Soil stabilization changes soil’s physical properties by adding long-term strength and weight-bearing capacity. Soil bases for roads, parking lots, etc. use chemicals, lime-based products, cement, and other bonding agents to create permanent soil stabilization. For example, because of its locale’s soil composition, one company uses an ionic clay coil stabilizer.
The concrete process begins with the manufacturing plants that reduce limestone to a rock-like substance called clinker. The clinker is mixed with gypsum and then ground to become the fine powder we know as cement.
Scarcities of cement, fly ash, and lime are jeopardizing soil stabilization processes. Most cement goes into concrete production, and some construction materials managers are saying they are limited to specific, smaller allotments of cement.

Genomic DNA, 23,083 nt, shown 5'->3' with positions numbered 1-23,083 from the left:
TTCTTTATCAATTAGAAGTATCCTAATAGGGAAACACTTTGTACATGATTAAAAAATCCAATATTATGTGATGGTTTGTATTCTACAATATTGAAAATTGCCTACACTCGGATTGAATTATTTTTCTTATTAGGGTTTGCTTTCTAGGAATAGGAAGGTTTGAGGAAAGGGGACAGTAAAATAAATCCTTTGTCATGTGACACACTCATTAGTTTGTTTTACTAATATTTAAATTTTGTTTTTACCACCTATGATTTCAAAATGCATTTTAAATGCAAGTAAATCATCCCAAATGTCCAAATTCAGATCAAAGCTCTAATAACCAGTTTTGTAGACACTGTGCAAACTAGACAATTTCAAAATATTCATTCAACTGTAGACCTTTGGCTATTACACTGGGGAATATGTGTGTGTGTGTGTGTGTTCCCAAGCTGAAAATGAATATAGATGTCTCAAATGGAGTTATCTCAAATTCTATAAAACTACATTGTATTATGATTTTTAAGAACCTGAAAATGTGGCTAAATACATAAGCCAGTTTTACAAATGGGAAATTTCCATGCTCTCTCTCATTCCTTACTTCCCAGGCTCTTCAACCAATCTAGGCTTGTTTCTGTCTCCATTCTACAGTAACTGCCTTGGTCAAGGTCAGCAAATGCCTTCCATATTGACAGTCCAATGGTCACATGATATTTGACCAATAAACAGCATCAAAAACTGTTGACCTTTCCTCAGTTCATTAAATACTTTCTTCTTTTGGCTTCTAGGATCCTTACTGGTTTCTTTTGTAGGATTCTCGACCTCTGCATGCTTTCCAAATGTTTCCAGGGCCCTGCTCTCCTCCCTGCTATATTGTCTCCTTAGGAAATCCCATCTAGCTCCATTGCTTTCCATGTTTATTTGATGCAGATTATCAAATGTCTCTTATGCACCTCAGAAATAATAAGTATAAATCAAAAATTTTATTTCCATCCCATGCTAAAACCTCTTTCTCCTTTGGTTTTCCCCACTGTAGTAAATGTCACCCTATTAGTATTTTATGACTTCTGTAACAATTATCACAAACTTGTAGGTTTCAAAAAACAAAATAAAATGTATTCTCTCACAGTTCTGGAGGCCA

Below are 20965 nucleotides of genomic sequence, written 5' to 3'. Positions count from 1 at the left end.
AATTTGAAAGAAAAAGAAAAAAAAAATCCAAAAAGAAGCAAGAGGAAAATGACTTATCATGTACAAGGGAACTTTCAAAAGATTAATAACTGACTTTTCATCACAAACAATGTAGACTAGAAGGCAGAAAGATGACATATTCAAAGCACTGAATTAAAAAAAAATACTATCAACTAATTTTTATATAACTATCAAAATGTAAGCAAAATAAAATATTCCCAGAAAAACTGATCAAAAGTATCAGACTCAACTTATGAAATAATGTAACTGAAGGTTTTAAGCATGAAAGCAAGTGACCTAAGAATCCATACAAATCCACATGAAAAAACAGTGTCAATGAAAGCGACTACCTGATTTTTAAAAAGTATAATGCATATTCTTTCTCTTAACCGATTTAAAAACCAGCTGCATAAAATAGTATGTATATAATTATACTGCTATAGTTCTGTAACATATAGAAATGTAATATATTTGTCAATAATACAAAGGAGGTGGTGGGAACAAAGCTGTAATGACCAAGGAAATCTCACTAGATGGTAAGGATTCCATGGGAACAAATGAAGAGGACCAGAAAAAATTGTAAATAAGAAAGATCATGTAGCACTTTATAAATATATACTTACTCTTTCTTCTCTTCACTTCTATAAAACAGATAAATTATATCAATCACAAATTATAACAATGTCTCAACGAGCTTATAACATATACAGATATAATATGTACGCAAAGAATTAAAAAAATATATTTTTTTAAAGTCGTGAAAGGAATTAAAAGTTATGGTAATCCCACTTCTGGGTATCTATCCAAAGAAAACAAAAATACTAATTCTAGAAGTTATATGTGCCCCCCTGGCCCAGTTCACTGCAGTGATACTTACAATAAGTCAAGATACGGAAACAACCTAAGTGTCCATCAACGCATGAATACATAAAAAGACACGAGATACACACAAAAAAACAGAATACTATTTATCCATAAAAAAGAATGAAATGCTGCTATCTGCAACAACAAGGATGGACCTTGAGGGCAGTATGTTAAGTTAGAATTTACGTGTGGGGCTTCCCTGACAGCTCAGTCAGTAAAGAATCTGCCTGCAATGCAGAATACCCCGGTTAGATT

You don’t want to be pouring concrete in Michigan in January. January is when you order cement for spring and summer projects. The high demand for cement last winter is one of the reasons we’re seeing shortages this summer.
Cement is not the same as concrete, but concrete must have cement, and that’s the problem. Richard Thorn, president and CEO of Associated General Contractors of Utah, said, “Cement is the flour needed to bake the cake.”
Other explanations for the shortages are:
- Interruptions and slowdowns in manufacturing, transportation, distribution, or all three
- Midwestern rail capacities impacted by oil shortages
- Trucking supply regulations changed in some states; fewer trucks available
“You can’t just order concrete today and think you’ll get it next week,” said John Sorrell, president of Alabama Concrete Industries Association.
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